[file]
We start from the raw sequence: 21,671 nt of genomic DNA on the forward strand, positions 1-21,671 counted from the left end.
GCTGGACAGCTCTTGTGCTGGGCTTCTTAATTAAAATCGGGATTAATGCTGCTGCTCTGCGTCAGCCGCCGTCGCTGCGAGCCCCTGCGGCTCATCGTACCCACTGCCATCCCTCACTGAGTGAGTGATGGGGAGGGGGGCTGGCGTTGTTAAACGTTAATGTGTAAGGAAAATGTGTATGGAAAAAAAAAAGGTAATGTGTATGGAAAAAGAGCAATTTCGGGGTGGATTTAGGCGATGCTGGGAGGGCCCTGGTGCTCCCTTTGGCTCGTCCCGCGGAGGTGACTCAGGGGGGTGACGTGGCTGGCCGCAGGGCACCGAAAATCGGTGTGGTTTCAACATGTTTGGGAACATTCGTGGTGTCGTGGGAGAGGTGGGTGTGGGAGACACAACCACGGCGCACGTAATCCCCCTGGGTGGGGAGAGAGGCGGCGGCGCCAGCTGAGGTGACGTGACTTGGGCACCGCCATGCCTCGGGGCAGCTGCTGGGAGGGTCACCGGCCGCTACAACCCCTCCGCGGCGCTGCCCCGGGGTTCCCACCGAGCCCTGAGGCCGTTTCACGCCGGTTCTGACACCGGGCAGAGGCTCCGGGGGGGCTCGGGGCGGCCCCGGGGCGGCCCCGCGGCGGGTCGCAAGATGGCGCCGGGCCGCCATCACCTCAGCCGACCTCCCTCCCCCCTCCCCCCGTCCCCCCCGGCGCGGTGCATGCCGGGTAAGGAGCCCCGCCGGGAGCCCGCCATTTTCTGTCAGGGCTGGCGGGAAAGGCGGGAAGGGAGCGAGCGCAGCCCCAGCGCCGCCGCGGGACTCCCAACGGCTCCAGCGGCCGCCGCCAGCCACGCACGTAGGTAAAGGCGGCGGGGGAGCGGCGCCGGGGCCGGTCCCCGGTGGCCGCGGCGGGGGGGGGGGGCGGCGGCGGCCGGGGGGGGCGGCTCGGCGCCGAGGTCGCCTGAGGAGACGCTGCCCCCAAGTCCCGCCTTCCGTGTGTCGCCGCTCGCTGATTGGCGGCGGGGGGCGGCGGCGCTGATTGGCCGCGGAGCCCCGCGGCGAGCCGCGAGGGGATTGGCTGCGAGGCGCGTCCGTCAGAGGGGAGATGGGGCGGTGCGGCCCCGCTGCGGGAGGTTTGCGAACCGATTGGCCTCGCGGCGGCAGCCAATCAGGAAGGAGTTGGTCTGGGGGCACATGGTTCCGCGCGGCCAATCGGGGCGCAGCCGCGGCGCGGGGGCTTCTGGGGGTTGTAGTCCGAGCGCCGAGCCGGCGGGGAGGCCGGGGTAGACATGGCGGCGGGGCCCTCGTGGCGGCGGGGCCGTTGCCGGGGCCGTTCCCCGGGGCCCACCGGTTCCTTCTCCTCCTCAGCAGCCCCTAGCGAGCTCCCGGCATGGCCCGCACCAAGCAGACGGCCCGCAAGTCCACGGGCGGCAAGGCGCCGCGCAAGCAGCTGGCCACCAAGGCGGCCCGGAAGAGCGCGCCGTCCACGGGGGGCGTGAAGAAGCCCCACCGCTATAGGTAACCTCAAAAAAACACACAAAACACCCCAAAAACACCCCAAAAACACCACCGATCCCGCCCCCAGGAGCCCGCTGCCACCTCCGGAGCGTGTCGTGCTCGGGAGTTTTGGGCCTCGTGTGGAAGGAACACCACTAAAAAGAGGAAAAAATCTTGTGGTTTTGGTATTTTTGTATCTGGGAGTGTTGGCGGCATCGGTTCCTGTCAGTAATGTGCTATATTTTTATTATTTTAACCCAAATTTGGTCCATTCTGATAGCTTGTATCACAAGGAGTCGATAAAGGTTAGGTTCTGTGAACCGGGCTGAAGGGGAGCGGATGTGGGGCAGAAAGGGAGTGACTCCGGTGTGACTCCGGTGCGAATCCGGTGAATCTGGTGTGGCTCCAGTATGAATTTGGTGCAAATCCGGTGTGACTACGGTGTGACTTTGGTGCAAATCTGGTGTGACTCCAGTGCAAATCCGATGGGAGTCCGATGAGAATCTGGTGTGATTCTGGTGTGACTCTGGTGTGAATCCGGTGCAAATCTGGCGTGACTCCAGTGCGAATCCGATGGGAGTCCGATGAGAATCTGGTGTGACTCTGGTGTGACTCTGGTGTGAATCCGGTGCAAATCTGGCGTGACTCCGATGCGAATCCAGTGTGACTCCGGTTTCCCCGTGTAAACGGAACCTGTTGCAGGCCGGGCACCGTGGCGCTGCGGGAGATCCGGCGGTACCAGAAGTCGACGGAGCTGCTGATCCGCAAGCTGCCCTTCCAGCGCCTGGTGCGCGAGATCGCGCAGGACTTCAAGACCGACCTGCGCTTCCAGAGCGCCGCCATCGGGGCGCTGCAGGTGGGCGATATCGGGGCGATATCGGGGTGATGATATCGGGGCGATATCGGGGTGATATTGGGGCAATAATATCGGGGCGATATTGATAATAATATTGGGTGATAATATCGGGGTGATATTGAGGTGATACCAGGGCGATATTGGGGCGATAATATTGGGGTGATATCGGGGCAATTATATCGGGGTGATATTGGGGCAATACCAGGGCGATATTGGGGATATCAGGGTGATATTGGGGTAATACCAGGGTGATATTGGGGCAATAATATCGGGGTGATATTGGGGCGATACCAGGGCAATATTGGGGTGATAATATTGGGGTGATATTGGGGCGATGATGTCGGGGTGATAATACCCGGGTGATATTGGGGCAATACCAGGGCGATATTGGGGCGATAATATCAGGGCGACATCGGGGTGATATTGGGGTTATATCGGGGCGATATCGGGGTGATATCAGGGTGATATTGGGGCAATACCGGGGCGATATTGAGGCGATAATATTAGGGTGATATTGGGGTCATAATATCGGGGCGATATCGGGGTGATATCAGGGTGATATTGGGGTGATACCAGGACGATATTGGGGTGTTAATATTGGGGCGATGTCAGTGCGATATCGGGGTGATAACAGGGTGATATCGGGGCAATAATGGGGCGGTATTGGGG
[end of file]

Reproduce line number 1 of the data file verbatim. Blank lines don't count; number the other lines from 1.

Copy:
We start from the raw sequence: 21,671 nt of genomic DNA on the forward strand, positions 1-21,671 counted from the left end.